James Madison, President of the United States of America,

To all who shall see these presents, Greeting:

BE IT KNOWN, That in pursuance of an act of congress, passed on the 26th day of June one thousand eight hundred and twelve, I have Commissioned, and by these presents do commission, the private armed Brig called the Prince Neufchatel of the burden of three hundred & Nineteen tons, or thereabouts, owned by John Ordronaux & Peter E. Trevall of the City & State of New York and Joseph Beylle of Philadelphia in the State of Pennsylvania Mounting eighteen carriage guns, and navigated by one hundred & twenty nine men, hereby authorizing Nicholas Millin captain, and William Stetson lieutenant of the said Brig and the other officers and crew thereof, to subdue, seize, and take any armed or unarmed British vessel, public or private, which shall be found within the jurisdictional limits of the United States, or elsewhere on the high seas, or within the waters of the British dominions, and such captured vessel, with her apparel, guns, and appertenances, and the goods or effects which shall be found on board the same, together with all the british persons and others who shall be found acting on board, to bring within some port of the United States; and also to retake any vessel, goods, and effects of the people of the United States, which may have been captured by any British armed vessel, in order that proceedings may be had concerning such capture or recapture in due form of law, and as to right and justice shall appertain. The said Nicholas Millin is further authorized to detain, seize, and take all vessels and effects, to whomsoever belonging, which shall be liabel thereto according to the law of nations and the rights of the United States as a power at war, and to bring the same within some port of the United States, in order that due proceedings may be had thereon. This commission to continue in force during the pleasure of the president of the United States for the time being.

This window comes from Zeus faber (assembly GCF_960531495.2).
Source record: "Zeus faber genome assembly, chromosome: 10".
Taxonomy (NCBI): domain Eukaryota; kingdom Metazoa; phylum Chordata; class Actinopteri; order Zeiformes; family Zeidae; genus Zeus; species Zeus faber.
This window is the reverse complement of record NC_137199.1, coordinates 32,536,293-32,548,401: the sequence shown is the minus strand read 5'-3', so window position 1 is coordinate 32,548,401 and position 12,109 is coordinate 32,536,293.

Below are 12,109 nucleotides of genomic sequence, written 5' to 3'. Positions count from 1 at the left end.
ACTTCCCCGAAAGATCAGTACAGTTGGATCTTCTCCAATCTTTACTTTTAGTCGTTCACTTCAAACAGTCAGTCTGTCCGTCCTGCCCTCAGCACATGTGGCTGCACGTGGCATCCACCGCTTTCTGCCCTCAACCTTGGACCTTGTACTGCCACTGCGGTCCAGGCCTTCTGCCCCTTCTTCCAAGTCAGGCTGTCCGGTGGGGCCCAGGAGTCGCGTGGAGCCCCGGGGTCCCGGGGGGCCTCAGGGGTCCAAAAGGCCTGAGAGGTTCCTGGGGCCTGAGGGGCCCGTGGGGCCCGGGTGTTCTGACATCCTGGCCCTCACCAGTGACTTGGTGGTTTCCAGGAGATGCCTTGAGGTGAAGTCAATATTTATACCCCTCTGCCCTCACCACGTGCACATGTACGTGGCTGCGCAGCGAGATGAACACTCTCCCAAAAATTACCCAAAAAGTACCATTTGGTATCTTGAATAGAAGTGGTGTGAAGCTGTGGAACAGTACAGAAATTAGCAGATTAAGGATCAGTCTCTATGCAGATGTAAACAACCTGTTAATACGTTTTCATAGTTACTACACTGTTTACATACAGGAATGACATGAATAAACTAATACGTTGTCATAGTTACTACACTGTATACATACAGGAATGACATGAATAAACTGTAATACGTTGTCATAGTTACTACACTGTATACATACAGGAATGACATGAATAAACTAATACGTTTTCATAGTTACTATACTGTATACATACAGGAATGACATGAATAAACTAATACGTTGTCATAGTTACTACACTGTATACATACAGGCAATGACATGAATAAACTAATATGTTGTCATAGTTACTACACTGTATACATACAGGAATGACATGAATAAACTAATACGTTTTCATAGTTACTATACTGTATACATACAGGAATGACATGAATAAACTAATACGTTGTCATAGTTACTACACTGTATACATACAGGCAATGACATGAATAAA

GIVEN under my hand and seal of the United States of America, at the City of Washington, the twelfth day of December in the year of our Lord, one thousand eight hundred and fourteen and of the independence of the said states the thirty ninth.

BY THE PRESIDENT James Madison
Jas. Monroe, Secretary of State.


Here's a link to more: http://www.constitution.org/mil/lmr/lmr.htm
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Last edited by HG_B; October 14th, 2014 at 12:40 PM.. Reason: add link
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  #347  
Old October 14th, 2014, 02:10 PM
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Just caught a Myth Hunters episode about Captain Kidd and his treasure.

Found it interesting that what got him hung was the fact that he didn't have a copy of the ownership/shipping papers of a French ship he seized.

Paperwork, the bane of military and paramilitary since, well, since paper was invented.

Can't wait until that Sumerian cache of enlistment clay tablets is found.
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  #348  
Old October 14th, 2014, 02:20 PM
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Just caught a Myth Hunters episode about Captain Kidd and his treasure.

Found it interesting that what got him hung was the fact that he didn't have a copy of the ownership/shipping papers of a French ship he seized.
They botched that show apparently. The British Admiralty declared him a pirate BEFORE he he returned from his cruise in the Indian Ocean. It was because of his behavior while privateer in that part of the world. Since he was wanted as a pirate BEFORE any papers, or lack thereof, could have been discovered that reason given holds NO water.
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  #349  
Old October 14th, 2014, 02:25 PM
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I read, not so long ago, but long enough that I can't remember where, that Kidd made the mistake of giving his letter(s) of marque to a Crown official who then "lost" them.


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  #350  
Old October 14th, 2014, 02:51 PM
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I read, not so long ago, but long enough that I can't remember where, that Kidd made the mistake of giving his letter(s) of marque to a Crown official who then "lost" them.


Hans

That's possible as he was professing a mistake was made up until he was hung in Newcastle.